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Cherokee or Tecnam?

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Cherokee or Tecnam?

Old 1st Feb 2014, 15:41
  #1 (permalink)  
Thread Starter
Join Date: Nov 2010
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Cherokee or Tecnam?

I have some previous flying training on the Firefly (40 hours) I have been out of flying for a while for various reasons, and have now relocated to a new area and I am looking at finishing my training and gaining a PPL. I have looked into several local flying schools which operate different aircraft and I was wondering if someone could offer some advice as to which aircraft they think would be best to go with?

I could go with the Tecnam P2002JF, which looks nice, this is 175ph + 5 per circuit, or at a different airfield the Piper Cherokee, which is 155ph with no additional fees, but there is a membership fee of 150pa.

I like the look of the Tecnam, it seems similar to the Firefly with a stick and nice visibility. Do you think it would be better to pay the extra initially and go with the Cherokee, or go with the Tecnam which would be cheaper initially but potentially more expensive in the long run, but more similar to what I am, used to?
captain echo is offline  
Old 1st Feb 2014, 19:26
  #2 (permalink)  
Join Date: Oct 1999
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The Cherrytree will bore you to death and frustrate you with its indifference to your control inputs (it will sort of do your bidding, in its own time, as long as you don't expect too much of it in the way of responsiveness or control harmony).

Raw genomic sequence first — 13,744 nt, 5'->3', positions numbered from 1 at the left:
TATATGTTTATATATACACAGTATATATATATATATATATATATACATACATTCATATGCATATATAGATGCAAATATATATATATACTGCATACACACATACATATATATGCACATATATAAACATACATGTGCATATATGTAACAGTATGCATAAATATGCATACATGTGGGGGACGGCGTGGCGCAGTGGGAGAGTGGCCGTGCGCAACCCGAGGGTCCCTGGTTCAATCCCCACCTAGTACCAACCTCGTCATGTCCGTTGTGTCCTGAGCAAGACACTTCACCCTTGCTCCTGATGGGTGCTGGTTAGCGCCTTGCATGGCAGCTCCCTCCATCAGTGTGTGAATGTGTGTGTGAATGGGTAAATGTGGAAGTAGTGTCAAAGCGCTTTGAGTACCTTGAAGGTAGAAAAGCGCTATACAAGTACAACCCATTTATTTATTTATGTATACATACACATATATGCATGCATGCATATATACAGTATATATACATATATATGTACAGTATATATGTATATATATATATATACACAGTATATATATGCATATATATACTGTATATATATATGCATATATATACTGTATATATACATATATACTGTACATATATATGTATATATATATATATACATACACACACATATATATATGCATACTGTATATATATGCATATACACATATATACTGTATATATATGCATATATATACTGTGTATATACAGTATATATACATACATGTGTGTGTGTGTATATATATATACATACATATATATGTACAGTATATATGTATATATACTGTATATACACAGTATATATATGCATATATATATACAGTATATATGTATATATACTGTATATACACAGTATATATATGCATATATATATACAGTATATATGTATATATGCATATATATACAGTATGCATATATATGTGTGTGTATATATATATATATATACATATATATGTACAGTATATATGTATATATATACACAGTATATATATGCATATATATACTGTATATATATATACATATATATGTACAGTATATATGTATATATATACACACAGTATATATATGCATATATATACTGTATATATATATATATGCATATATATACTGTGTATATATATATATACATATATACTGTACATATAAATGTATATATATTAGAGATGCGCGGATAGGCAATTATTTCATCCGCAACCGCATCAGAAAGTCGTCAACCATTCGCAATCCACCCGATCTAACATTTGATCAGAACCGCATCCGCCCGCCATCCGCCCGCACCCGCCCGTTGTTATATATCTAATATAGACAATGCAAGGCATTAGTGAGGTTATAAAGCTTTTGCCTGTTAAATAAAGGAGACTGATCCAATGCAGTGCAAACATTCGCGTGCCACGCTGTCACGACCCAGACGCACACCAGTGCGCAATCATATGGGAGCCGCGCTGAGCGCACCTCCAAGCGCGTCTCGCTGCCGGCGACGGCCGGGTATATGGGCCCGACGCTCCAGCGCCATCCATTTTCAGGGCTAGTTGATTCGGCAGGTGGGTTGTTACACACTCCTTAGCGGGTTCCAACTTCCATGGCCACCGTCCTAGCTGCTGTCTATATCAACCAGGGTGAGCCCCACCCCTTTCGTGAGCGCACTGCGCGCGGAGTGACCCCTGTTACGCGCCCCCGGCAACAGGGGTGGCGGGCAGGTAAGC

Never flown a Tecnam, but if it has a stick instead of a steering wheel, that bodes well....
Shaggy Sheep Driver is offline  
Old 1st Feb 2014, 20:30
  #3 (permalink)  
Join Date: Nov 2013
Location: antarctica
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yeah but tecnams are Italian and that means theyre probably . get a taylorcraft auster
gooddaysir is offline  
Old 1st Feb 2014, 20:54
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Join Date: May 2007
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but tecnams are Italian and that means theyre probably
Yes, just like Ferraris and Lamborghinis.
Fly-by-Wife is offline  
Old 1st Feb 2014, 21:04
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Join Date: Jun 2002
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I've got quite a few hours flying both types (and many hours maintaining both types).

Go fly the Tecnam and enjoy the flying!
smarthawke is offline  
Old 1st Feb 2014, 21:08
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Join Date: Apr 2012
Location: Perth, WA
Posts: 326
GDS, that seems an odd comment given your previous comments in the hour building thread and your minimal aeronautical experience. I can see a few Partenavia and Vulcanair pilots choking on their Weeties as I type.

Captain, both the PA28 and P2002 are great aircraft but no aircraft is all things to all people. If you are in the training environment, the P2002 requires sharper handling and better rewards good technique. And yes, the visibility and having a proper stick add to the fun. If you do a search you should be able to turn up a thread where I posted the reasons for choosing a P2002JF as the Sunday afternoon chariot.

SSD is correct about the PA28 series but I can't bring myself to be too hard on the old girl. I've spent many happy hours in them and if want a trip away with the family, or undertake your IMC training in a pretty stable machine, or do lots of other things, the PA28 and C172 are deservedly popular.

But the P2002 is more fun
tecman is offline